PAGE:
Netanyahu gives no ground on talks

ISRAELI Prime Minister Benjamin Netanyahu gave no ground on peace with the Palestinians in a speech yesterday, reasserting they must recognise Israel as a Jewish state if they wanted a deal for a state of their own.

In the policy speech, Netanyahu again attacked a UN report that accused Israel, along with Hamas militants, of war crimes in the December-January Gaza conflict. He said Israel would resist any attempt to try its leaders on such charges abroad. Opening the winter session of parliament, Netanyahu gave no indication that intense efforts by US President Barack Obama to restart peace negotiations suspended since December were making any progress.

“There is no alternative to Palestinian leaders showing courage by recognising the Jewish state... This has been and remains the true key to peace,” said Netanyahu.

He made no mention of a main issue holding up a return to talks on Palestinian statehood – building in Jewish settlements in the occupied West Bank that Palestinians say must stop in accordance with a 2003 peace “road map”. Palestinian President Mahmoud Abbas has rejected Netanyahu’s recognition demand on the grounds it did not figure in interim agreements and would, Palestinian officials argue, prejudge the outcome of negotiations on the fate of Palestinian refugees.

Washington’s Middle East envoy George Mitchell ended his latest shuttle mission to the region on Sunday with no sign of any breakthrough in a peace quest that Obama, who won the Nobel Peace Prize on Friday, has embraced against tough odds. Speaking only generally, Netanyahu told parliament: “We are working to ensure our efforts with the Obama administration will bring about their resumption soon.” Netanyahu’s office said on Sunday two Israeli envoys would hold talks with US officials in Washington this week.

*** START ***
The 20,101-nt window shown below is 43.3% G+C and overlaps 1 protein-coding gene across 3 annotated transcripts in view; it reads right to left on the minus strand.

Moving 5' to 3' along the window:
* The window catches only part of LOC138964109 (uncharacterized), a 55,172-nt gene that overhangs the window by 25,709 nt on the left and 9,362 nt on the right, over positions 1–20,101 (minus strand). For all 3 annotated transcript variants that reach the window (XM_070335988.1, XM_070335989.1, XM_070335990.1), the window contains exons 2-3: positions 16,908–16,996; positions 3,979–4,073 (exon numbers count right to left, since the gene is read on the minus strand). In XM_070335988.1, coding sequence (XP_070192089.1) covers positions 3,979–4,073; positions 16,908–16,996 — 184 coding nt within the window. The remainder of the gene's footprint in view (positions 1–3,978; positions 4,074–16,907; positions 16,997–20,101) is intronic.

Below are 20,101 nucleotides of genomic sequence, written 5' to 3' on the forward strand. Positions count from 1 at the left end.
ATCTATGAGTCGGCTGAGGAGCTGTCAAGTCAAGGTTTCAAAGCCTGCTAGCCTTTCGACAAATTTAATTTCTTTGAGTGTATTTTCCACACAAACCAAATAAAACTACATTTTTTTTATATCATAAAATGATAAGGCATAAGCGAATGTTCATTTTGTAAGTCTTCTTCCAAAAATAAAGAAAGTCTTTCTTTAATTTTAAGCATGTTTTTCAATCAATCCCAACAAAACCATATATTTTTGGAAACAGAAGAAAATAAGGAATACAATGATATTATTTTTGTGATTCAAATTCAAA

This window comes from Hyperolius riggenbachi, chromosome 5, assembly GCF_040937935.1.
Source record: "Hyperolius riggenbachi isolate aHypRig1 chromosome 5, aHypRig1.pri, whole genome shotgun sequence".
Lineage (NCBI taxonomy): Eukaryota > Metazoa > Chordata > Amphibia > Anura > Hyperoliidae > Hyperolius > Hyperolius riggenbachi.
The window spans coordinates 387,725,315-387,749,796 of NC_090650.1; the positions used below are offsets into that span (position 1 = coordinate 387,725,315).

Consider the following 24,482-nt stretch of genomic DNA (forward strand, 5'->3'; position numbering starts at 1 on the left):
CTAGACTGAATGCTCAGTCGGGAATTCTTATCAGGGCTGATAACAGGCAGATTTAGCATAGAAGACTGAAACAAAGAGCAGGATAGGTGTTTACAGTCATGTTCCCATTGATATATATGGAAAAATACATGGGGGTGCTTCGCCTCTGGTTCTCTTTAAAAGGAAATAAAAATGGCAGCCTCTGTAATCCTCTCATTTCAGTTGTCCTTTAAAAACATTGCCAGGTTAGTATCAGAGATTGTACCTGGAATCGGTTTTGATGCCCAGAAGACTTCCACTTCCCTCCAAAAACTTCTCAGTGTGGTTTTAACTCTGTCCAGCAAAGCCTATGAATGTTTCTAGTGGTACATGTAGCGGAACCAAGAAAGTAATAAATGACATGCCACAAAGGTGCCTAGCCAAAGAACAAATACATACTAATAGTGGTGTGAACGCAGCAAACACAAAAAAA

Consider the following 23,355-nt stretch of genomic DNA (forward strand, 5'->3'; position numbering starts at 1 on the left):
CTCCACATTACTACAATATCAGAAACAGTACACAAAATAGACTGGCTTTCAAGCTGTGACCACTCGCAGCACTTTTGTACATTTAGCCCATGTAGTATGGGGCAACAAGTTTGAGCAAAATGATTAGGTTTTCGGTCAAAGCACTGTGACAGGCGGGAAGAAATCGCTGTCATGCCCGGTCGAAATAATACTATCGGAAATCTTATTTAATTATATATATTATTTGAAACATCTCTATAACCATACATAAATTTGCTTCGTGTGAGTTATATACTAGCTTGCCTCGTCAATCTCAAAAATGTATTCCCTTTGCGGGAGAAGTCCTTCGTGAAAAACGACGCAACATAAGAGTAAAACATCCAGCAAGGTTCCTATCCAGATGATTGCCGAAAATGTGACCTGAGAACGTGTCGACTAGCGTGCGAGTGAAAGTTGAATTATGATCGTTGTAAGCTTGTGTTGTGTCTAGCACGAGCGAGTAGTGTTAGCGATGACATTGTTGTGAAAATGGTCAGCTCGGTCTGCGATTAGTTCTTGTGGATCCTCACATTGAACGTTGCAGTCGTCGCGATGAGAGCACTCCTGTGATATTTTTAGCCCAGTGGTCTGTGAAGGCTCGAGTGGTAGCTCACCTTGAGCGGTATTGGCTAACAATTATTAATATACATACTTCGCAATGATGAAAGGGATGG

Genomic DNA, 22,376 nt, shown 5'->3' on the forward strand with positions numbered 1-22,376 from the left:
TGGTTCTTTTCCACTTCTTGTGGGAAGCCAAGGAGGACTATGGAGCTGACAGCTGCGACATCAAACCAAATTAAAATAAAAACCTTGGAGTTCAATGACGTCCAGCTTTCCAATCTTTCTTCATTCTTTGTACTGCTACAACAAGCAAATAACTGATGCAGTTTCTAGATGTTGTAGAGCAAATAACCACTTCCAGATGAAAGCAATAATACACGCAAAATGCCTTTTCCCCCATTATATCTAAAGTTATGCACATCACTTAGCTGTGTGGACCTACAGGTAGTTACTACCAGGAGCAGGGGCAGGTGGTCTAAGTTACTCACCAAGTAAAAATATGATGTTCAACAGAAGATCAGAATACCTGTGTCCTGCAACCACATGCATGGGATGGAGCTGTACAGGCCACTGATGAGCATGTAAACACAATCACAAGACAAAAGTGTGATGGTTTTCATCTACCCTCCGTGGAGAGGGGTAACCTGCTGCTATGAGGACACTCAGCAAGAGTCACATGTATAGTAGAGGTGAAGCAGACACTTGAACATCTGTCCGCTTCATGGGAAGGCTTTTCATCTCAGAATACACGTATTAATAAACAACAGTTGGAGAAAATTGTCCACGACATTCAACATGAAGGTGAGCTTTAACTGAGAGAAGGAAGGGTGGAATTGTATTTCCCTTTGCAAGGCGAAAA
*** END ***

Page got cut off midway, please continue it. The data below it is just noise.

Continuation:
Obama has said he wants a progress report on Mitchell’s efforts from secretary of state Hillary Clinton in mid-October.

In the address, Netanyahu described as absurd a UN report that alleged war crimes in the 22-day Israeli offensive in the Hamas-controlled Gaza Strip with the declared aim of ending cross-border rocket attacks.

The report, issued last month by South African jurist Richard Goldstone, urges the UN Security Council to refer war crimes allegations to the International Criminal Court in The Hague if either Israeli or Palestinian authorities fail to investigate those suspected offences within six months. “We will not agree to a situation in which Ehud Olmert, Ehud Barak and Tzipi Livni, who sent [Israeli] soldiers to defend our cities and citizens, will be summoned as defendants to The Hague,” he said, referring to the former prime minister, current defence chief and ex-foreign minister. Palestinian rights group have said 1,417 Palestinians, including 926 civilians, were killed in the Gaza war. Israel has said 709 Palestinian combatants were killed along with 295 civilians and 162 people whose status it was unable to clarify.

Ten Israeli soldiers and three civilians were killed during the conflict.

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